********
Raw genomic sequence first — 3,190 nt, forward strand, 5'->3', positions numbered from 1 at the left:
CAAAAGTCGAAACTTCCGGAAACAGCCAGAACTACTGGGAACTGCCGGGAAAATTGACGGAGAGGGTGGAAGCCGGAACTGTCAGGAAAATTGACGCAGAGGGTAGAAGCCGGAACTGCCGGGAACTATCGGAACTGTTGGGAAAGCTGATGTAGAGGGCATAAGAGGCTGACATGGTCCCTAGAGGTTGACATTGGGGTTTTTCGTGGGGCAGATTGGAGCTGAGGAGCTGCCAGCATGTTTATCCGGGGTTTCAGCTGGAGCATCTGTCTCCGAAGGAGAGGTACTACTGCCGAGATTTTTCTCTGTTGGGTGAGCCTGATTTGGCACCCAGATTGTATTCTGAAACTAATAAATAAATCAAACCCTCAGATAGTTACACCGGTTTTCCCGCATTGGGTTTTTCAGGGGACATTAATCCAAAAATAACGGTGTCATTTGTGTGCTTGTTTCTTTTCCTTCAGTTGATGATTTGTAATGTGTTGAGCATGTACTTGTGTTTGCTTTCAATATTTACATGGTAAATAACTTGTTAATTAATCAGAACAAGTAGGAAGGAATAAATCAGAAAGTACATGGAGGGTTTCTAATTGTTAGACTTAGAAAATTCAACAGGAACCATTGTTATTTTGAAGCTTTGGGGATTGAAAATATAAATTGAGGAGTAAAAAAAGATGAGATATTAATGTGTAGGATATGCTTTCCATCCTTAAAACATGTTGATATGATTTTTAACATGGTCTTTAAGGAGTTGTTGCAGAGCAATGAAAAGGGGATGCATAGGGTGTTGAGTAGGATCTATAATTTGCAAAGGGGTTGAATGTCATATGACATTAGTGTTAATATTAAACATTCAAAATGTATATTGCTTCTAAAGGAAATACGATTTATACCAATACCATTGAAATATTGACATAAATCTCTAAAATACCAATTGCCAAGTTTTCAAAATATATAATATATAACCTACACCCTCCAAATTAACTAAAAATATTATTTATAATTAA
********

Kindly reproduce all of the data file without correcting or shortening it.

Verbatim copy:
Raw genomic sequence first — 3,190 nt, forward strand, 5'->3', positions numbered from 1 at the left:
CAAAAGTCGAAACTTCCGGAAACAGCCAGAACTACTGGGAACTGCCGGGAAAATTGACGGAGAGGGTGGAAGCCGGAACTGTCAGGAAAATTGACGCAGAGGGTAGAAGCCGGAACTGCCGGGAACTATCGGAACTGTTGGGAAAGCTGATGTAGAGGGCATAAGAGGCTGACATGGTCCCTAGAGGTTGACATTGGGGTTTTTCGTGGGGCAGATTGGAGCTGAGGAGCTGCCAGCATGTTTATCCGGGGTTTCAGCTGGAGCATCTGTCTCCGAAGGAGAGGTACTACTGCCGAGATTTTTCTCTGTTGGGTGAGCCTGATTTGGCACCCAGATTGTATTCTGAAACTAATAAATAAATCAAACCCTCAGATAGTTACACCGGTTTTCCCGCATTGGGTTTTTCAGGGGACATTAATCCAAAAATAACGGTGTCATTTGTGTGCTTGTTTCTTTTCCTTCAGTTGATGATTTGTAATGTGTTGAGCATGTACTTGTGTTTGCTTTCAATATTTACATGGTAAATAACTTGTTAATTAATCAGAACAAGTAGGAAGGAATAAATCAGAAAGTACATGGAGGGTTTCTAATTGTTAGACTTAGAAAATTCAACAGGAACCATTGTTATTTTGAAGCTTTGGGGATTGAAAATATAAATTGAGGAGTAAAAAAAGATGAGATATTAATGTGTAGGATATGCTTTCCATCCTTAAAACATGTTGATATGATTTTTAACATGGTCTTTAAGGAGTTGTTGCAGAGCAATGAAAAGGGGATGCATAGGGTGTTGAGTAGGATCTATAATTTGCAAAGGGGTTGAATGTCATATGACATTAGTGTTAATATTAAACATTCAAAATGTATATTGCTTCTAAAGGAAATACGATTTATACCAATACCATTGAAATATTGACATAAATCTCTAAAATACCAATTGCCAAGTTTTCAAAATATATAATATATAACCTACACCCTCCAAATTAACTAAAAATATTATTTATAATTAA